Jagiellonian University researchers discover forgotten World War I cemeteries

Two cemeteries from the First World War period were discovered and explored by Jagiellonian University archaeologists near Łupków in Podkarpacie, Poland. For five years, researchers from the JU Institute of Archaeology together with local history buffs have been restoring the memory of bloody battles fought more than 100 years ago during the First World War at the current Polish-Slovak border in Subcarpathia.

The project Karpackie Epizody Wielkiej Wojny (Carpathian Episodes of the Great War) covers a vast area of historical battlefields east of Beskid on Czeremcha pass, which witnessed bloody fighting between the Austro-Hungarian and Russian troops in the late 1914 and early 1915. The archaeological work has revealed extensive remains of First World War campaigns, including fortifications built according to the Austro-Hungarian principles of the art of war, communication lines, artillery and machine gun emplacements, dugouts serving as command posts, ammunition dumps and shelters for common soldiers, as well as the burial sites of fallen combatants.  

The research not only aims to uncover the physical traces of battles, but also to highlight the fact that this was also a ‘Polish war’, as Poles from the Subcarpatian region accounted for as much as 95 percent of soldiers in some of the Austro-Hungarian units.

This year’s work, conducted by the JU Institute of Archaeology, the Komańcza district authorities, and local history buffs, focused on the search for forgotten burial places of soldiers fallen during the winter battles of Łupków Pass in 1915.

“After the fighting subsided , the dead were buried on the battlefield, often using shell craters or parts of trenches. Only some time later, after the re-establishment of state authority in the region, the bodies were exhumed and relocated to newly created war cemeteries. At least two such places used to be located in Łupków and the nearby Zubeńsko”, says Dr Marcin Czarnowicz, who has been leading the excavations since their beginning.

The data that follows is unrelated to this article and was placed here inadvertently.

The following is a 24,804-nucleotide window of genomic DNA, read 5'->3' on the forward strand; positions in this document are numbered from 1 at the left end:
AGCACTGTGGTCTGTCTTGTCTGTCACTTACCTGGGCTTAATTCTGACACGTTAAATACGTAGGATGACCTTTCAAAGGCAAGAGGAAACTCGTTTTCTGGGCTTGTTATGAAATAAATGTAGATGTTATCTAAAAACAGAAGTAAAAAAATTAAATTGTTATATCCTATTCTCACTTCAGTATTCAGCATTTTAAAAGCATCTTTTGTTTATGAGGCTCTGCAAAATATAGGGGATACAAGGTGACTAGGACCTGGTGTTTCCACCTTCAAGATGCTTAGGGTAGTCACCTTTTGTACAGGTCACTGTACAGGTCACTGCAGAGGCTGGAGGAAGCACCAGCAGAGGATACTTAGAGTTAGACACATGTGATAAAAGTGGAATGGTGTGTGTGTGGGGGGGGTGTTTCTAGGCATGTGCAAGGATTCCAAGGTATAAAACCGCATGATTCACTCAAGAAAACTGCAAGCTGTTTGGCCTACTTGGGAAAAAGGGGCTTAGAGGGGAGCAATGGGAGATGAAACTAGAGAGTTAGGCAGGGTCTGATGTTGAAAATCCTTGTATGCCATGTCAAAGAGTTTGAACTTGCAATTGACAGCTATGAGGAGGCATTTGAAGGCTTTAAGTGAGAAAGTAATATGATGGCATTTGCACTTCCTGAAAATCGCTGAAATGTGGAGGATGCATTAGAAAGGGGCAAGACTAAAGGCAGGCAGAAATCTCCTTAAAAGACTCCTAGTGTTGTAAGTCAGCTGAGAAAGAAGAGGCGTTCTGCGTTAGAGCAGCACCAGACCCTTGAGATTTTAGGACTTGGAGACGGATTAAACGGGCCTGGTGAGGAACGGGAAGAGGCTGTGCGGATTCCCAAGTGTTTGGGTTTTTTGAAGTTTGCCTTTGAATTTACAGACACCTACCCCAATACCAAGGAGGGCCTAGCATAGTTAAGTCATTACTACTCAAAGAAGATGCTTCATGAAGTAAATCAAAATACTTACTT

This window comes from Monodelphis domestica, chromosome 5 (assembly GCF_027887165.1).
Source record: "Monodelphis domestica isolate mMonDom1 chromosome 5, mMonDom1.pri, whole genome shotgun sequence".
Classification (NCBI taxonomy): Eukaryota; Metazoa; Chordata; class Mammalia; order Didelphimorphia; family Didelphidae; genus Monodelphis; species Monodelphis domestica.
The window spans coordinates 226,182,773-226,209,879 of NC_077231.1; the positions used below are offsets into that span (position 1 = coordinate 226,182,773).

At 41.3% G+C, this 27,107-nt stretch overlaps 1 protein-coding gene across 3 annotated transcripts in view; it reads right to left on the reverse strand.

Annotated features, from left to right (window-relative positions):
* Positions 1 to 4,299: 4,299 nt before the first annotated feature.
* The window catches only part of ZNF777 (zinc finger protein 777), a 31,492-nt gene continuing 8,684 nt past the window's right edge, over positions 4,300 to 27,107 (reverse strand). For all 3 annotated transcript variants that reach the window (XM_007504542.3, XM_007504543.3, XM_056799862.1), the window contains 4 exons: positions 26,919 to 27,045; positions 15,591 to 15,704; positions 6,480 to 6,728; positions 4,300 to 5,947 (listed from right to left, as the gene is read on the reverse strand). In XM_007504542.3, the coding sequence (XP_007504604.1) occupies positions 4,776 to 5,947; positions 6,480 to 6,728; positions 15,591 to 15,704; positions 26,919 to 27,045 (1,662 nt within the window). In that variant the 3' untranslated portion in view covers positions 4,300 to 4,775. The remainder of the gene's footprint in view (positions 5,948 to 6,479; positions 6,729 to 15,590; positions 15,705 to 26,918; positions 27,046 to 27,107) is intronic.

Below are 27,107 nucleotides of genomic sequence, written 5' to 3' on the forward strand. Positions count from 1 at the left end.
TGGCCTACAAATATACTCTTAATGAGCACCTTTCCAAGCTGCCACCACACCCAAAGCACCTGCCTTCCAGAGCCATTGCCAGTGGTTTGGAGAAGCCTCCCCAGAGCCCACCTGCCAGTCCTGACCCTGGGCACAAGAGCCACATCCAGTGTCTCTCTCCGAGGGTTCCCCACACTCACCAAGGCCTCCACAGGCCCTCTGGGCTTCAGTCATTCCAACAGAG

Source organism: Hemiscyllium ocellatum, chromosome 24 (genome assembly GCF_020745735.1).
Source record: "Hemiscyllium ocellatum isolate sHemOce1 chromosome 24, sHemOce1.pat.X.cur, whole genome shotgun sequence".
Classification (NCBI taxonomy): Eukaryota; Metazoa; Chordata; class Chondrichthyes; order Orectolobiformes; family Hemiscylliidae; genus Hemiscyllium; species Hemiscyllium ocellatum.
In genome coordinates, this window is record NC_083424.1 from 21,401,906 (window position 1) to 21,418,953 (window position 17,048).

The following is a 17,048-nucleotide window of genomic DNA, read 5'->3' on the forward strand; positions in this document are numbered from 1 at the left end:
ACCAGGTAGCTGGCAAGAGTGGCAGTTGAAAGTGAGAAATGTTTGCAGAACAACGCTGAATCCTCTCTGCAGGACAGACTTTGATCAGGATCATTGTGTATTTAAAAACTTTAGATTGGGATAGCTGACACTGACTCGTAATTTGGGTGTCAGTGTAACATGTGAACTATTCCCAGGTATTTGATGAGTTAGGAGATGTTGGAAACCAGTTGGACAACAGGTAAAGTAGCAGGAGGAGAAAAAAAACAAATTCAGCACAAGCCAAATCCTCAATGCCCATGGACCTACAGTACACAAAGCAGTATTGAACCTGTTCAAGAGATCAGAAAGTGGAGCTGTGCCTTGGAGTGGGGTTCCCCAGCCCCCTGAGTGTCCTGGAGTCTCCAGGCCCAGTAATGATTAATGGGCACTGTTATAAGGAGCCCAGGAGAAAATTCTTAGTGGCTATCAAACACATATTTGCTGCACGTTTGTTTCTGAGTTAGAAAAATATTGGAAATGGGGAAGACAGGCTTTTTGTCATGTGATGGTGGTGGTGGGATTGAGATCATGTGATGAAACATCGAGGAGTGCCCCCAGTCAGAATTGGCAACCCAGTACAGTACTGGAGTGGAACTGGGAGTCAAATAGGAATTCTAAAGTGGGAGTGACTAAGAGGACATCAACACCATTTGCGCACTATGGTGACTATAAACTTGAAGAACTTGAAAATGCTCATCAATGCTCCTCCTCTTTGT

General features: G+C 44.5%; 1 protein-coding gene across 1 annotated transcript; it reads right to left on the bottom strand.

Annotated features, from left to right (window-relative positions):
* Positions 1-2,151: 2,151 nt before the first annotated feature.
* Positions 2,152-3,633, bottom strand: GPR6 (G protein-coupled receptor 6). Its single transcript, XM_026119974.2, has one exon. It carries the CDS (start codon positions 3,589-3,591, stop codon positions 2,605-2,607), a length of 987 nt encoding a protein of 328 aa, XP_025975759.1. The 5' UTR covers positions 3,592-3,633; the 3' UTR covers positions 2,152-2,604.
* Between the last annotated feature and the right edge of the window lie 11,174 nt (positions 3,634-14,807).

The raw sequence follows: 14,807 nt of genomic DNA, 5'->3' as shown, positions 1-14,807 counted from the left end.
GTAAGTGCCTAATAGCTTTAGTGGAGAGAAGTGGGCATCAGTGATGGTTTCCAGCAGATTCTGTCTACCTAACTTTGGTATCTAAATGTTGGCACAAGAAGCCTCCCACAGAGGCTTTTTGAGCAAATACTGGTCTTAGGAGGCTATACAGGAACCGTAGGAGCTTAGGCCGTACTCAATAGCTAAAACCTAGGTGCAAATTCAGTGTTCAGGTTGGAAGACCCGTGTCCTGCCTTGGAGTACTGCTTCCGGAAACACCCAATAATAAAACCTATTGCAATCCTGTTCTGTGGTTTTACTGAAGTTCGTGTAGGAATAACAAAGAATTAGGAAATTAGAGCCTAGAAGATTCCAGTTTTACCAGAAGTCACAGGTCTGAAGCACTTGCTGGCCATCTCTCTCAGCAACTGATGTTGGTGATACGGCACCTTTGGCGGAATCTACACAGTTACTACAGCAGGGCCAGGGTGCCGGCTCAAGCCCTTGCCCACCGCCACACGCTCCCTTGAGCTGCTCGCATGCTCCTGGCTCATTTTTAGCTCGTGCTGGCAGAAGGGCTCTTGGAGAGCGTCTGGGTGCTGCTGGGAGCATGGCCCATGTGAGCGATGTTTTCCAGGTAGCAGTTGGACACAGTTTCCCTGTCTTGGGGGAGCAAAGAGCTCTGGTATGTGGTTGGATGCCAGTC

The tragic events that affected the areas around Łupków right after the Second World War led to the depopulation of the local villages, which until then had teemed with life. The memories of the World War I soldiers and their graves vanished along with the villagers. At  the moment it is futile to search for any traces of cemeteries in the local landscape. The researchers were provided with data on specific places of burial by local history buffs. This information was proved correct by non-invasive studies consisting in the analysis of digital models of terrain around Łupków and Zubeńsko, as well as ground-penetrating radar survey, which, in turn, provided the basis for the selection of the excavation sites.

As indicated by the expedition members, the Łupków cemetery consisted of two sectors, where Austro-Hungarian and Russian soldiers were buried separately. The situation was different in Zubeńsko, where graves had the form of four semi-circles. The bodies of soldiers from both sides were buried in three of them, along with numerous items, including parts of military equipment, uniform buttons, and some few personal items.

“The research conducted near Łupków train station delivered surprising results. Next to the station, there is a statue described by Jaroslav Hašek in The Fateful Adventures of the Good Soldier Švejk During the World War. Bodies of German soldiers who died when crossing the pass were expected to be buried at the foot of the obelisk. Yet, it turned out they had been exhumed, which can’t have happened earlier than in 1943, as indicated by cartridge cased found in the backfill of the grave”, says Dr Marcin Czarnowicz. He also adds: “We hope that, in collaboration with the local government, we will soon be able to open an exhibition showing the results of our work and that it will be possible to visit the cemeteries using our digital guide, developed in cooperation with the JU Centre for Technology Transfer CITTRU.”

This season, the Jagiellonian University archaeologists worked with the support of researchers from the Institute of Archaeology and Ethnography of the Polish Academy of Sciences and the Jagiellonian University Medical College.